Ford to add 7,000 U.S. jobs
Ford Motor Co., announced today it is adding more than 7,000 jobs in the United States over the next two years.
That includes 4,000 blue-collar jobs and 750 salaried positions in 2011, plus another 2,500 factory jobs in 2012. Mark Fields, Ford’s president of the Americas, will make the announcement at the North American International Auto Show in Detroit, which opens to automotive journalists today.
The hiring plans signal an accelerating turnaround of Detroit’s auto industry after its worst downturn in decades. Following years of cutting staff and closing plants, Detroit’s Big Three are hiring amid a fledgling recovery in U.S. auto sales and growing demand for their products.
General Motors Co. and Chrysler Group LLC have announced plans to add thousands of workers and engineers, bringing hope to hard-hit southeast Michigan, which has one of the country’s highest jobless rates.
Ford and GM were solidly profitable last year, and Chrysler made money on an operating basis. Ford’s stock is rising, as is GM’s after a successful initial public offering in November, just over a year after the company emerged from bankruptcy.
Ford, GM and Chrysler said in October that they would invest a combined $2 billion in their Michigan operations, adding as many as 2,250 jobs and retaining thousands more over the next couple of years.
A month later, GM and Chrysler each said they also planned to add 2,000 engineering jobs over the next two years, most in Metro Detroit.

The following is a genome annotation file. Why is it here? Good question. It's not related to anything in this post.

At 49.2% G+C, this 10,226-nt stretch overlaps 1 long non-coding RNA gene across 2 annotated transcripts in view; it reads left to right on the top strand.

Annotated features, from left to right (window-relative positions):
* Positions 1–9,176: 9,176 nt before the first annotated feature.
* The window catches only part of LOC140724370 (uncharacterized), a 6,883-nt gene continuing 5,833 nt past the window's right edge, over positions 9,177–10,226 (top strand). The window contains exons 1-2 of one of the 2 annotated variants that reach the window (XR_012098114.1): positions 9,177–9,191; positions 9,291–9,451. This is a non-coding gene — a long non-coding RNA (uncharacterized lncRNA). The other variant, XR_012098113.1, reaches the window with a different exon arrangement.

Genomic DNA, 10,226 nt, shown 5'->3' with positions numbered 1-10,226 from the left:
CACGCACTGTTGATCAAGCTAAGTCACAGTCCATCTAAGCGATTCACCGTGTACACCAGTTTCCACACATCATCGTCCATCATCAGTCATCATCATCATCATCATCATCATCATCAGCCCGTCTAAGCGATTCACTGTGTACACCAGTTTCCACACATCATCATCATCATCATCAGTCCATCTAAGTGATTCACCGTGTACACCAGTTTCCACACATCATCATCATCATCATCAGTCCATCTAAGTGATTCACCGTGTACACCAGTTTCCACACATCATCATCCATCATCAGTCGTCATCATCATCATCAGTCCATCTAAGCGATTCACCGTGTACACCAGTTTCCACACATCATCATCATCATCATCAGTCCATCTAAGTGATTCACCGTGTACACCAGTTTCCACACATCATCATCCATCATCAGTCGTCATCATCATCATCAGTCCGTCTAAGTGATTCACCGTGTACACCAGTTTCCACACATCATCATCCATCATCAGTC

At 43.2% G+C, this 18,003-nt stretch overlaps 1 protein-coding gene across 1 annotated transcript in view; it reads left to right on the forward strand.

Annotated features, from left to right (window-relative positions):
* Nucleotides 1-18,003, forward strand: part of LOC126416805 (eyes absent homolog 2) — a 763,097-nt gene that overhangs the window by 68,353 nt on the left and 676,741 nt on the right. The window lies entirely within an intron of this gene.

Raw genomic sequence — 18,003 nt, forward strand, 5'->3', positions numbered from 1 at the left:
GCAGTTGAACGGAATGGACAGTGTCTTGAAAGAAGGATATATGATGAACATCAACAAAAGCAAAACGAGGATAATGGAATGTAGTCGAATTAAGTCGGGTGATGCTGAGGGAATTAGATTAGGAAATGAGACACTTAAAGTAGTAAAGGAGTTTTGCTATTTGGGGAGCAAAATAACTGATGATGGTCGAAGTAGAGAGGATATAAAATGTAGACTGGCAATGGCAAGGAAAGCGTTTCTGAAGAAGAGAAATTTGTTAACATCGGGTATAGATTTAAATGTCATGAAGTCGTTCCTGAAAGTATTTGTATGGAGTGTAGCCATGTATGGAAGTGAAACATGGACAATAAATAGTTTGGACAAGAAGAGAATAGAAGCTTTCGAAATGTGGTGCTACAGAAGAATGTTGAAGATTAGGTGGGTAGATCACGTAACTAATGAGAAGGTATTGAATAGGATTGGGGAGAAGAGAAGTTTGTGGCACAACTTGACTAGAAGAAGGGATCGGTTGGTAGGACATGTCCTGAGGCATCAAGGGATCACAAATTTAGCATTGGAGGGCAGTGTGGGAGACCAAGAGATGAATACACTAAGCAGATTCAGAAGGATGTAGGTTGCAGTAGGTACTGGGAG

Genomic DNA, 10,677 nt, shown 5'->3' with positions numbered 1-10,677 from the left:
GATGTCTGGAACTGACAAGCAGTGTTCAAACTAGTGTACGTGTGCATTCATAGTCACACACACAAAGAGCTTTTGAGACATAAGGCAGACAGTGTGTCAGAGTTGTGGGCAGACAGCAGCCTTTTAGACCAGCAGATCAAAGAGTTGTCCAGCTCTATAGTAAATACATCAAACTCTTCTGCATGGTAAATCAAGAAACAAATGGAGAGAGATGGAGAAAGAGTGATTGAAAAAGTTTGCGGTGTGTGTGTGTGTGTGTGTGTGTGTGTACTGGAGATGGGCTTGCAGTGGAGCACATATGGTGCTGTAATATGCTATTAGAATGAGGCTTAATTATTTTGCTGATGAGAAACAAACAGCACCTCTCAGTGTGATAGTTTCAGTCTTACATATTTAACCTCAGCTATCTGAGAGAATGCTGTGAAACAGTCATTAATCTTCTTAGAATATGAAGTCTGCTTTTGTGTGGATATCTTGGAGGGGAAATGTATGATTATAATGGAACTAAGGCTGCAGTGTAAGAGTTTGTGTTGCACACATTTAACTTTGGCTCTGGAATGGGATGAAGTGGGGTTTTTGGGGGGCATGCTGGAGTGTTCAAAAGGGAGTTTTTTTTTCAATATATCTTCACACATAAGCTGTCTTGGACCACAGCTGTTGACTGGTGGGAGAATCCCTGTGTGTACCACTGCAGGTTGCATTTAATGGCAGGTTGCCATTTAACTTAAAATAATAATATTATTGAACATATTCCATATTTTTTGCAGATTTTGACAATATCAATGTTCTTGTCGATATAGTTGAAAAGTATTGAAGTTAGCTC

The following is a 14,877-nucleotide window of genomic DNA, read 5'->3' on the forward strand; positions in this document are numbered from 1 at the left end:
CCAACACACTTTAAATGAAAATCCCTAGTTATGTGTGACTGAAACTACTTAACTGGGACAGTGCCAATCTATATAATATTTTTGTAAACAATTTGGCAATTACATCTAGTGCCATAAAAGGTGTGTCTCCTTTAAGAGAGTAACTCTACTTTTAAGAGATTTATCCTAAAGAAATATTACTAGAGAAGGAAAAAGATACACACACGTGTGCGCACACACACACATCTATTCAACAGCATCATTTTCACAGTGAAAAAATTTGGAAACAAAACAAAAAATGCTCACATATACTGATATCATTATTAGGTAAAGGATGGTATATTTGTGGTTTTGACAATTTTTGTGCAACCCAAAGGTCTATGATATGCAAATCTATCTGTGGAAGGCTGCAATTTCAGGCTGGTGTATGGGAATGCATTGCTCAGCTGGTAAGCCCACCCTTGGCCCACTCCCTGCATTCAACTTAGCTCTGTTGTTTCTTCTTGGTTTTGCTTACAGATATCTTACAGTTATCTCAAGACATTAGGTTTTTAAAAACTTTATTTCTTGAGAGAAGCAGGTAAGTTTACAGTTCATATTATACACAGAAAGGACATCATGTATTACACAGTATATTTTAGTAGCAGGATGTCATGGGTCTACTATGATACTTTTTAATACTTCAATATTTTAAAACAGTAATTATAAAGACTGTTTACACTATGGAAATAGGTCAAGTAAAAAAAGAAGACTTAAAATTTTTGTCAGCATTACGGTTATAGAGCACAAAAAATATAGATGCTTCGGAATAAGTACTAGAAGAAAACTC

GM says that since its emergence from bankruptcy in July 2009, it has outlined more than $3.8 billion in investments in the United States and Canada that will create or restore more than 11,500 jobs. Just over 8,000 will be in the United States.
Auto suppliers, too, are adding research and development staff after making deep cuts in their work force during the economic downturn.
The new factory jobs will make up for only a fraction of the tens of thousands of auto jobs lost in recent years. And they won’t be as highly paid. New plant workers will come in at “second-tier” wages of $14-$15 per hour.
The UAW, to help U.S. automakers become more competitive with foreign rivals on labor costs, agreed that new workers would be paid half as much as veteran employees.
The jobs announcement comes on the heels of a strong 2010 for Ford. Its U.S. sales rose 19.5 percent to give the automaker a 16.7 percent market share, up from 15.5 percent in 2009.
Ford, which has posted six straight quarterly profits, is expected to report strong results for last year’s fourth quarter, helped by rising sales and vehicle prices.
GM and Chrysler also are recovering after shedding debt, slashing costs and eliminating dealers in bankruptcy.
For the first time in seven years, Detroit’s automakers collectively gained market share in 2010, claiming 45.1 percent of U.S. car and truck sales, up from 44.2 percent in 2009.